Bronny James Says He Can Handle ‘Amplified’ Pressure of Playing for Lakers With His Famous Father

Bronny James Says He Can Handle ‘Amplified’ Pressure of Playing for Lakers With His Famous Father
Los Angeles Lakers draft pick Bronny James speaks during the NBA basketball team's news conference in El Segundo, Calif., on July 2, 2024. (Damian Dovarganes/AP Photo)

EL SEGUNDO, Calif.—Now that the 19-year-old son of LeBron James has been selected by the Los Angeles Lakers anyway, Bronny says he can still handle all the extra attention and pressure while the James family makes basketball history.

“I’m … trying to get my name out for myself,” Bronny said Tuesday. “I just want to come in and get my work in and get better every day. I never really had a thought of me going to play with my dad. That’s always there to take part of, but it wasn’t a main focus of mine.”

The Lakers formally introduced Bronny James and their first-round pick, Tennessee wing Dalton Knecht, in a news conference at their training complex. Los Angeles selected Bronny with the 55th overall pick last week, creating the potential for an NBA first.

No father and son have ever played in the league at the same time, let alone on the same team.

“It’s for sure amplified the amount of pressure,” Bronny James said. “I’ve already seen it in (social) media and on the internet and stuff talking about (how) I might not deserve an opportunity. But I’ve been dealing with stuff like this for my whole life. It’s nothing different. It’s more amplified for sure, but I can get through it.”

Bronny reiterated that he didn’t jump to the NBA just because his 39-year-old father is still an active player, acknowledging he didn’t necessarily share his father’s oft-stated dream of playing in the league together. Bronny also knew he couldn’t control where he was drafted, despite what he’s read on social media recently about the Lakers’ pick being a nepotistic effort to keep LeBron James with the Lakers for the rest of his career.

Bronny James is the oldest son of the NBA’s career scoring leader. LeBron James has spent the past six seasons with the Lakers, and he is all but certain to return to the team even though he is currently a free agent after declining his $51.4 million player option for next season.

LeBron James quietly watched his son’s introductory news conference from the back of the Lakers’ gym at their training complex.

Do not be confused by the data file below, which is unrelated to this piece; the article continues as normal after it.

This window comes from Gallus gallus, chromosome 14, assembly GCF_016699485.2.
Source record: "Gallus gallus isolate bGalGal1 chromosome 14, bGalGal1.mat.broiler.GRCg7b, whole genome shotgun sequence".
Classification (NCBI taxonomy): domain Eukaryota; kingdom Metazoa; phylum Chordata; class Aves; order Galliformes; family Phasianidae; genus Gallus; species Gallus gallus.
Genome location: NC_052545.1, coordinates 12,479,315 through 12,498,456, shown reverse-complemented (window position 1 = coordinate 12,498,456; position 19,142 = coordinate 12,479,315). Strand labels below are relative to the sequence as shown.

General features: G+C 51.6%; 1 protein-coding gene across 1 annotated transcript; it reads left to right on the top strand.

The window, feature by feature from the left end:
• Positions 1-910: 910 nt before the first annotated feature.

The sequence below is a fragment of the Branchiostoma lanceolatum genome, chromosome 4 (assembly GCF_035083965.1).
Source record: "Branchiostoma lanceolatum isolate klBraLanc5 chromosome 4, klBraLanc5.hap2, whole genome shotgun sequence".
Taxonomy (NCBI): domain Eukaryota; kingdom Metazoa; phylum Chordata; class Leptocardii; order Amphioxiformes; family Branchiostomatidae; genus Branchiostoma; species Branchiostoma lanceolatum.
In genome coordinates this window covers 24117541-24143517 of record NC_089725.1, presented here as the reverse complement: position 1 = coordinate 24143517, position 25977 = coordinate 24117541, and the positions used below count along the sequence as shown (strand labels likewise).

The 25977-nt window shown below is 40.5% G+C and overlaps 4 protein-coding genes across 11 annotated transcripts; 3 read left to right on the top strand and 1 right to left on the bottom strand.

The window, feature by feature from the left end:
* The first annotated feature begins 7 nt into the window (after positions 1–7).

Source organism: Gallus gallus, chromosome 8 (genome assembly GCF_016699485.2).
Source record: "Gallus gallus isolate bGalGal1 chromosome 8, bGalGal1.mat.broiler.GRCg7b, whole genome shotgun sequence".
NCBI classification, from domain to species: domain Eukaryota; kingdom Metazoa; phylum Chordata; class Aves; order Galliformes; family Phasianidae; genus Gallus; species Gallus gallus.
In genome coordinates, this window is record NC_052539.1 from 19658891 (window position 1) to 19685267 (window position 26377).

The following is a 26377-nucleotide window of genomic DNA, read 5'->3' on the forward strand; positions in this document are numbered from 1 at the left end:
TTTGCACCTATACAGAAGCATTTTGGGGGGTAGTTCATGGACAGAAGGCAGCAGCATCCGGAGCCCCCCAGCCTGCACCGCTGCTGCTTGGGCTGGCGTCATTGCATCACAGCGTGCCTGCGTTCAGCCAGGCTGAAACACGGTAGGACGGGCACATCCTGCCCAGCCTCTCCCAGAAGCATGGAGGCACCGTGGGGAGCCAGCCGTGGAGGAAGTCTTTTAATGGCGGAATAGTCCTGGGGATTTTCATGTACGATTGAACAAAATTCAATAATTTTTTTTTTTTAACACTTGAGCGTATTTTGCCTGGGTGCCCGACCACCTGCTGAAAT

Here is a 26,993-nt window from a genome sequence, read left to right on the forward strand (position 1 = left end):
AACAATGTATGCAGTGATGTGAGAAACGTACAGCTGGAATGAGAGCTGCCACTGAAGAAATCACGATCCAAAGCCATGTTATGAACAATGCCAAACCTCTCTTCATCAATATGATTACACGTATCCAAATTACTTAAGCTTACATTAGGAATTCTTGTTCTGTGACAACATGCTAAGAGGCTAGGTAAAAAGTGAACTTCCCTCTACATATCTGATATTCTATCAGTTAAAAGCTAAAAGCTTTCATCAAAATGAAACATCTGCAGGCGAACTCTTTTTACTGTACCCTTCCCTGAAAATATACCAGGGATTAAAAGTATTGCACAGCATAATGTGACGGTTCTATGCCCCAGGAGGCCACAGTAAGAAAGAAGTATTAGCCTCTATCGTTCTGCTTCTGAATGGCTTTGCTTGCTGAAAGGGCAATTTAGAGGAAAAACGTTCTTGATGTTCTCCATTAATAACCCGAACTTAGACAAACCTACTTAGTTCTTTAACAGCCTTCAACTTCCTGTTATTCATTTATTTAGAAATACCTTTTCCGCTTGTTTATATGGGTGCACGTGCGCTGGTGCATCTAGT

Bronny said he’s better prepared for the challenges ahead of him because of “stuff that (LeBron) has been telling me my whole life. Just having that work ethic, and coming in and getting your work in, and listening to your coaches and being coachable, stuff like that he’s driven into my head my whole life.”

Bronny James deftly answered questions about everything he’ll face after jumping straight to the NBA from one short season of college basketball. He played inconsistently last winter at USC after recovering from a frightening cardiac event in July 2023.

“The time that I had off, I feel like I could have been perfecting my game more,” Bronny said. “I just feel like I’ve been given the opportunity to showcase what I can really do, because I wasn’t given that much of an opportunity at SC. So I’m excited for what it’s going to be.”

Rather than spending another year in college, Bronny said he expects to improve his game in the Lakers’ player development system being set up under new coach JJ Redick, who emphasized the necessity of developing talent from within the organization after general manager Rob Pelinka hired him last month.

“Rob and I did not give Bronny anything,” Redick said. “Bronny has earned this through hard work. For us, prioritizing player development, we view Bronny as Case Study 1, because his base level of feel, athleticism, point-of-attack defender, shooting, passing, there’s a lot to like about his game. As we build out our player development program holistically, he’s going to have the opportunity to be an excellent NBA player.”

Bronny James and Knecht both expect to play for the Lakers’ summer league teams in Sacramento and Las Vegas this month.

LeBron and Bronny James are likely to join a short list of fathers and sons who have played together in North American professional sports. Ken Griffey Sr. and Ken Griffey Jr. played together with the Seattle Mariners during parts of the 1990 and 1991 MLB seasons, while hockey great Gordie Howe played with his sons Marty and Mark with the WHA’s Houston Aeros and the NHL’s Hartford Whalers.

By Greg Beacham